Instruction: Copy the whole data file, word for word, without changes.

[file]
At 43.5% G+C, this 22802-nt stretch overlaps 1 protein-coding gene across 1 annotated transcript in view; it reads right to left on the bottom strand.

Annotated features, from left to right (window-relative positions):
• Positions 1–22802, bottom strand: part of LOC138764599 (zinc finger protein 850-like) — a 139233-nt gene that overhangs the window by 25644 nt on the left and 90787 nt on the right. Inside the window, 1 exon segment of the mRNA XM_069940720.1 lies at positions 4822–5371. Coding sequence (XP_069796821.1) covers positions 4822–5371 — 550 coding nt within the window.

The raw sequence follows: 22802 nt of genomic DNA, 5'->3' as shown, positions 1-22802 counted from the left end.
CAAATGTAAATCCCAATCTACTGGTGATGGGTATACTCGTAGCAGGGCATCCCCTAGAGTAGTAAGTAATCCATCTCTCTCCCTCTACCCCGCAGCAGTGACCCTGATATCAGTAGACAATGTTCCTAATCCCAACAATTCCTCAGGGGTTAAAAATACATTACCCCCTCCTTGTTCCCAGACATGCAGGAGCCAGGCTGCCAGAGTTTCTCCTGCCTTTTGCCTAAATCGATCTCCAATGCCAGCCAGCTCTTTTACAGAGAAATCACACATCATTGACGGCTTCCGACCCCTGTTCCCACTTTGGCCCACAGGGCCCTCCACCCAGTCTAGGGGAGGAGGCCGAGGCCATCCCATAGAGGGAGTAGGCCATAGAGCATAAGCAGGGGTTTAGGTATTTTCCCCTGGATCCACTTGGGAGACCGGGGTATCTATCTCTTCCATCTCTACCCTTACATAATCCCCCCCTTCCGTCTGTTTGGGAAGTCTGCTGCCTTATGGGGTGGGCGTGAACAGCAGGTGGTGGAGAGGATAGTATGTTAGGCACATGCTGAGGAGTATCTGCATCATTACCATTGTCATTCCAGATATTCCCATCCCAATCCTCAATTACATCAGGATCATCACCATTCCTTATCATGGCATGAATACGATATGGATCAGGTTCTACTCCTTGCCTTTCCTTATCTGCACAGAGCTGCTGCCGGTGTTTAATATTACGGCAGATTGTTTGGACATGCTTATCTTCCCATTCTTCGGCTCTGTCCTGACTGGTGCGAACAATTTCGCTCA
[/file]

At 43.5% G+C, this 22802-nt stretch overlaps 1 protein-coding gene across 1 annotated transcript in view; it reads right to left on the bottom strand.

Annotated features, from left to right (window-relative positions):
• Positions 1–22802, bottom strand: part of LOC138764599 (zinc finger protein 850-like) — a 139233-nt gene that overhangs the window by 25644 nt on the left and 90787 nt on the right. Inside the window, 1 exon segment of the mRNA XM_069940720.1 lies at positions 4822–5371. Coding sequence (XP_069796821.1) covers positions 4822–5371 — 550 coding nt within the window.

The raw sequence follows: 22802 nt of genomic DNA, 5'->3' as shown, positions 1-22802 counted from the left end.
CAAATGTAAATCCCAATCTACTGGTGATGGGTATACTCGTAGCAGGGCATCCCCTAGAGTAGTAAGTAATCCATCTCTCTCCCTCTACCCCGCAGCAGTGACCCTGATATCAGTAGACAATGTTCCTAATCCCAACAATTCCTCAGGGGTTAAAAATACATTACCCCCTCCTTGTTCCCAGACATGCAGGAGCCAGGCTGCCAGAGTTTCTCCTGCCTTTTGCCTAAATCGATCTCCAATGCCAGCCAGCTCTTTTACAGAGAAATCACACATCATTGACGGCTTCCGACCCCTGTTCCCACTTTGGCCCACAGGGCCCTCCACCCAGTCTAGGGGAGGAGGCCGAGGCCATCCCATAGAGGGAGTAGGCCATAGAGCATAAGCAGGGGTTTAGGTATTTTCCCCTGGATCCACTTGGGAGACCGGGGTATCTATCTCTTCCATCTCTACCCTTACATAATCCCCCCCTTCCGTCTGTTTGGGAAGTCTGCTGCCTTATGGGGTGGGCGTGAACAGCAGGTGGTGGAGAGGATAGTATGTTAGGCACATGCTGAGGAGTATCTGCATCATTACCATTGTCATTCCAGATATTCCCATCCCAATCCTCAATTACATCAGGATCATCACCATTCCTTATCATGGCATGAATACGATATGGATCAGGTTCTACTCCTTGCCTTTCCTTATCTGCACAGAGCTGCTGCCGGTGTTTAATATTACGGCAGATTGTTTGGACATGCTTATCTTCCCATTCTTCGGCTCTGTCCTGACTGGTGCGAACAATTTCGCTCA